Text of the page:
ANKARA: Turkiye’s opposition vowed on Monday to crimp the president’s powers and expand democratic rights, as it unveiled its long-awaited platform for the May 14 presidential and legislative polls.

The six parties united against President Recep Tayyip Erdogan also pledged to agree on a joint candidate in the crucial vote — widely seen as Turkiye’s most consequential in generations — on February 13.

The opposition’s 2,300-point program aims to roll back many of the powers Erdogan has amassed over his two-decade rule.

“We will shift to a strengthened parliamentary system,” the program says. “We will put an end to the president’s power to issue decrees.”

Erdogan began his rule in 2003 as prime minister and was elected president — then a far less powerful post — when his mandates ran out in 2014.

He then rammed through constitutional changes in 2017 that eliminated the premiership and created a powerful new executive that allowed the president to effectively rule by decree.

The opposition pledged to change the constitution back to the way things worked throughout most of Turkiye’s post-Ottoman history.

It pledged to “urgently” amend the constitution and “put an end to the vague and arbitrary restriction of the freedoms of assembly and demonstration.”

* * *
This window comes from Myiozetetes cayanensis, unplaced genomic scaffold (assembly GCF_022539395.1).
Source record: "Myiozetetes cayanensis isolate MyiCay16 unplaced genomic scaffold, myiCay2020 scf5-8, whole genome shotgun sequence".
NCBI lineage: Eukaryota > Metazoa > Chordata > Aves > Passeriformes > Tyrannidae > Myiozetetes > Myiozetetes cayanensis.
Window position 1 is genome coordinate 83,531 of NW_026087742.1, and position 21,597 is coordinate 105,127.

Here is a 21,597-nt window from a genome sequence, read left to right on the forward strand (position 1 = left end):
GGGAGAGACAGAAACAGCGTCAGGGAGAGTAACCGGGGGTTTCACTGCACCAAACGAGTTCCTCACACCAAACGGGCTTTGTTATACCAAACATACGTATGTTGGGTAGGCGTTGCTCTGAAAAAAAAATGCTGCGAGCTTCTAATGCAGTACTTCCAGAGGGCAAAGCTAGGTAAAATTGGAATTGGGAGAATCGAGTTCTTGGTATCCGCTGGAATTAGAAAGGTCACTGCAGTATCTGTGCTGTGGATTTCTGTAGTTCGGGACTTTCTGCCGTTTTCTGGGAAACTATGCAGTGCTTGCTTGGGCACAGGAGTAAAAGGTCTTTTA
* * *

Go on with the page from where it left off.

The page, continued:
“We will strengthen the freedoms of thought, opinion and expression,” it added.

Constitutional changes can be ratified by 400 votes in the 600-seat parliament.

They can also be put up for a national vote if the opposition gathers the 360 votes needed to trigger a constitutional referendum.

Erdogan unveiled sweeping purges after a failed 2016 coup attempt that crimped many of the freedoms enjoyed under his more prosperous and publicly popular first decade of rule.

Analysts estimate that 90 percent of Turkiye’s media are now under the government’s or its business allies’ control.

Thousands of activists — many of them Kurds — are languishing in prison on terror-related charges that rights groups believe Erdogan is using to crack down on political dissent.

In addition to boosting freedom of thought and expression, the opposition vowed to make Turkiye’s TRT national broadcaster and Anadolu state news agency abide to “the principles of independence and impartiality.”